In the aftermath of the massacre in a black neighborhood in Buffalo, New York, on Saturday, it’s worth noting a study produced by the Anti-Defamation League. They found that in the ten years between 2012 and 2021, 75% of the murders in the US that were connected to political extremism were committed by the radical right (otherwise known as upstanding members of the Grand Old Party). From David Leonhardt of the NY Times:
Over the past decade, the Anti-Defamation League has counted about 450 U.S. murders committed by political extremists.
Of these 450 killings, right-wing extremists committed about 75 percent. Islamic extremists were responsible for about 20 percent, and left-wing extremists were responsible for 4 percent.
More than half of the murders were specifically tied to white supremacists:
As this data shows, the American political right has a violence problem that has no equivalent on the left. And the 10 victims in Buffalo this past weekend are now part of this toll. “Right-wing extremist violence is our biggest threat,” Jonathan Greenblatt, the head of the ADL, has written. “The numbers don’t lie.”
The pattern extends to violence less severe than murder, like the Jan. 6 attack on Congress. It also extends to the language from some Republican politicians — including [the former president] — and conservative media figures that treats violence as a legitimate form of political expression. A much larger number of Republican officials do not use this language but also do not denounce it or punish politicians who do use it; Kevin McCarthy, the top House Republican, is a leading example.
. . . The precise explanation for any one attack can be murky, involving a mixture of ideology, mental illness, gun access and more. In the immediate aftermath of an attack, people are sometimes too quick to claim a direct cause and effect. But it is also incorrect to pretend that right-wing violence and left-wing violence are equivalent problems.
If you talk to members of Congress and their aides these days — especially off the record — you will often hear them mention their fears of violence being committed against them.
Some Republican members of Congress have said that they were reluctant to vote for [the ex-president’s] impeachment or conviction partly because of the threats against other members who had already denounced him. House Republicans who voted for President Biden’s infrastructure bill also received threats. Democrats say their offices receive a spike in phone calls and online messages threatening violence after they are criticized on conservative social media or cable television shows.
People who oversee elections report similar problems. “One in six election officials have experienced threats because of their job,” the Brennan Center, a research group, reported this year. “Ranging from death threats that name officials’ young children to racist and gendered harassment, these attacks have forced election officials across the country to take steps like hiring personal security, fleeing their homes, and putting their children into counseling.”
There is often overlap between these violent threats and white supremacist beliefs. White supremacy tends to treat people of color as un-American or even less than fully human, views that can make violence seem justifiable. The suspect in the Buffalo massacre evidently posted an online manifesto that discussed replacement theory, a racial conspiracy theory that Tucker Carlson promotes on his Fox News show.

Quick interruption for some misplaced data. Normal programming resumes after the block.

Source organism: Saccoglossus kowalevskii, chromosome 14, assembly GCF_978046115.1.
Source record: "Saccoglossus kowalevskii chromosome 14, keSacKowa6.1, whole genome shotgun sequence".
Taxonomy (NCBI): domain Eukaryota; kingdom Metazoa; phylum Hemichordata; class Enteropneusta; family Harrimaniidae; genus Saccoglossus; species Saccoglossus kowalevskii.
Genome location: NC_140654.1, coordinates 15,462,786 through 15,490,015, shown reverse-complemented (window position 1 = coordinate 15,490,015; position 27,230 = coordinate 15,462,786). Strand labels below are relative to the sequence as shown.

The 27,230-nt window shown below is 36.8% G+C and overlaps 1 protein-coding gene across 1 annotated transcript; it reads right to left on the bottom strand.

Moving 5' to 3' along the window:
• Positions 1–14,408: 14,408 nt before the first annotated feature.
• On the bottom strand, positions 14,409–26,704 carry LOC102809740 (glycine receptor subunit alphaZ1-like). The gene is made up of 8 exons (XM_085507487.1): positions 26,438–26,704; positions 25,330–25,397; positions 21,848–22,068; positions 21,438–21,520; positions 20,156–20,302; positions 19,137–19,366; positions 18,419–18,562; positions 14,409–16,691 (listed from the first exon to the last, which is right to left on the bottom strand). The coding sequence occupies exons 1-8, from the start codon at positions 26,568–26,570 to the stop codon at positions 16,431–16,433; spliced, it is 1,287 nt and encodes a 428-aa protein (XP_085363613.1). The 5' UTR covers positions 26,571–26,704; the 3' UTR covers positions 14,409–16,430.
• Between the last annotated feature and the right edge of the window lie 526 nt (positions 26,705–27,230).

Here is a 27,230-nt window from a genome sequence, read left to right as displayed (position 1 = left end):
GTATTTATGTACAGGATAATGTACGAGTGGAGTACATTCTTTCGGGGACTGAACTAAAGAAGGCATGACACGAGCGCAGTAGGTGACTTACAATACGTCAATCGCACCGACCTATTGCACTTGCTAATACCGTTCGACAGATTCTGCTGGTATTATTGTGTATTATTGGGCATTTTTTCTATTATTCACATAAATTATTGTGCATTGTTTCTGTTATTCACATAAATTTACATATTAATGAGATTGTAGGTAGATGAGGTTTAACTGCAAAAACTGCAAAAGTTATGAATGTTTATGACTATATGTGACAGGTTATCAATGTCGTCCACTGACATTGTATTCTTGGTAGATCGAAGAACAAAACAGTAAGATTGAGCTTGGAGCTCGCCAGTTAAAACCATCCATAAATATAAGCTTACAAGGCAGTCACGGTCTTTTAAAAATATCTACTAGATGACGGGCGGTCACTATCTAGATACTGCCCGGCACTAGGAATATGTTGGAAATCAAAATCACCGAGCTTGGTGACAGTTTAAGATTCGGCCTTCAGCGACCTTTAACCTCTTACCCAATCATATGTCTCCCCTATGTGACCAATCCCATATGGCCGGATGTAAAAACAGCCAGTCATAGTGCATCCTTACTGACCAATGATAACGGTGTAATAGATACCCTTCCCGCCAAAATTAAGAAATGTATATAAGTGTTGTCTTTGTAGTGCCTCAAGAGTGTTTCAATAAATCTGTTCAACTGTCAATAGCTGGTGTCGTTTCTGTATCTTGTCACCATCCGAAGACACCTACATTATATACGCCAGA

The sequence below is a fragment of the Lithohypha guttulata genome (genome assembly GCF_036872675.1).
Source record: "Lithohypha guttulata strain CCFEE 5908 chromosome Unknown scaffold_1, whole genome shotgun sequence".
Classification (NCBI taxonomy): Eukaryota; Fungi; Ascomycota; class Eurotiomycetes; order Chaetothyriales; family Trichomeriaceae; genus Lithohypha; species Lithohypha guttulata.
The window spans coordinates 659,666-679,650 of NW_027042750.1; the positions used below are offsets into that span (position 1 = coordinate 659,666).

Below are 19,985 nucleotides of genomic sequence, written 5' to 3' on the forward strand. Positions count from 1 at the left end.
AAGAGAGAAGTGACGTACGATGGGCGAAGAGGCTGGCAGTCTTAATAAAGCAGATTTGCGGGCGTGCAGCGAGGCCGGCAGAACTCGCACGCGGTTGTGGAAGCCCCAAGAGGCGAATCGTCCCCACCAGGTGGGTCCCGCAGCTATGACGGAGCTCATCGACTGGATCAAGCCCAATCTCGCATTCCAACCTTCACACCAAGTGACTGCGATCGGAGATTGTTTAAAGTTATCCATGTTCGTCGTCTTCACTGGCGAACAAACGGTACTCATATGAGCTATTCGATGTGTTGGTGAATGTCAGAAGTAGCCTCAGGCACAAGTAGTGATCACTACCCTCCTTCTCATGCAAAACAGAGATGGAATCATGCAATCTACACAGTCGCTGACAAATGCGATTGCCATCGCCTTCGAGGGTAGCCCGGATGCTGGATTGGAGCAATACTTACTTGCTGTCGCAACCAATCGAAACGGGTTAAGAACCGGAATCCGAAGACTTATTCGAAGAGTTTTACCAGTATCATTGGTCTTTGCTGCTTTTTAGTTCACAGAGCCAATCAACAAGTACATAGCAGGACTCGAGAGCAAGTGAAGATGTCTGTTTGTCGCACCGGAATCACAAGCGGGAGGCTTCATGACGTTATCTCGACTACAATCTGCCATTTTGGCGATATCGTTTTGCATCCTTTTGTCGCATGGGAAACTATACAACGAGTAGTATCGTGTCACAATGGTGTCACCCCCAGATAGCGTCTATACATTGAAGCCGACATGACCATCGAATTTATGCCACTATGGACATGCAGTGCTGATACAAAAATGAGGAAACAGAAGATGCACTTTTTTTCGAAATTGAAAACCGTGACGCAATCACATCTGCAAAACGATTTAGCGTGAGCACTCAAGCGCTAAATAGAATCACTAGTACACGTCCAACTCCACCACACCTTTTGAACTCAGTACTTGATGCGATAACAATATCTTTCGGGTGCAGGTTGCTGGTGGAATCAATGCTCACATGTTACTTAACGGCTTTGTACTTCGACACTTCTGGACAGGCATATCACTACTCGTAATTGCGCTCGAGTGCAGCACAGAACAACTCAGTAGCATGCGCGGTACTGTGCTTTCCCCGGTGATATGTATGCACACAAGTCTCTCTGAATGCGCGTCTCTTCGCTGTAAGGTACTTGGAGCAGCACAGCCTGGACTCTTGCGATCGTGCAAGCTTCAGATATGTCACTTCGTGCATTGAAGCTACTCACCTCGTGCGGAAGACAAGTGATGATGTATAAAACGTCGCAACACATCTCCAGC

“History has taught us that what begins with words ends in far worse,” Representative Liz Cheney, one of the few Republicans who have repeatedly and consistently denounced violence and talk of violence from the right, wrote on Twitter. “The House GOP leadership has enabled white nationalism, white supremacy, and antisemitism,” Cheney wrote, and called on Republican leaders to “renounce and reject these views and those who hold them.”
A few other Republicans, like Senator Mitt Romney, have taken a similar stance. But many other prominent Republicans have taken a more neutral stance or even embraced talk of violence.
Some have spoken openly about violence as a legitimate political tool — and not just [the party’s leader], who has done so frequently.
At the rally that preceded the Jan. 6 attack, Representative Mo Brooks suggested the crowd should “start taking down names and kicking ass.” Before she was elected to Congress, Marjorie Taylor Greene supported the idea of executing Barack Obama, Nancy Pelosi and other top Democrats. Representative Paul Gosar once posted an animated video altered to depict himself killing Alexandria Ocasio-Cortez and swinging swords at Biden.
Rick Perry, a former Texas governor, once called the Federal Reserve “treasonous” and talked about treating its chairman “pretty ugly.” During Greg Gianforte’s campaign for Montana’s House seat, he went so far as to assault a reporter who asked him a question he didn’t like; Gianforte won and has since become Montana’s governor.
These Republicans have received no meaningful sanction from their party. McCarthy, the Republican leader in the House, has been especially solicitous of Brooks and other members who use violent imagery.
This Republican comfort with violence is new. Republican leaders from past decades, like Ronald Reagan, Bob Dole, Howard Baker and the Bushes, did not evoke violence.
“In a stable democracy,” Steven Levitsky, a Harvard political scientist, told me, “politicians unambiguously reject violence and unambiguously expel from their ranks antidemocratic forces.”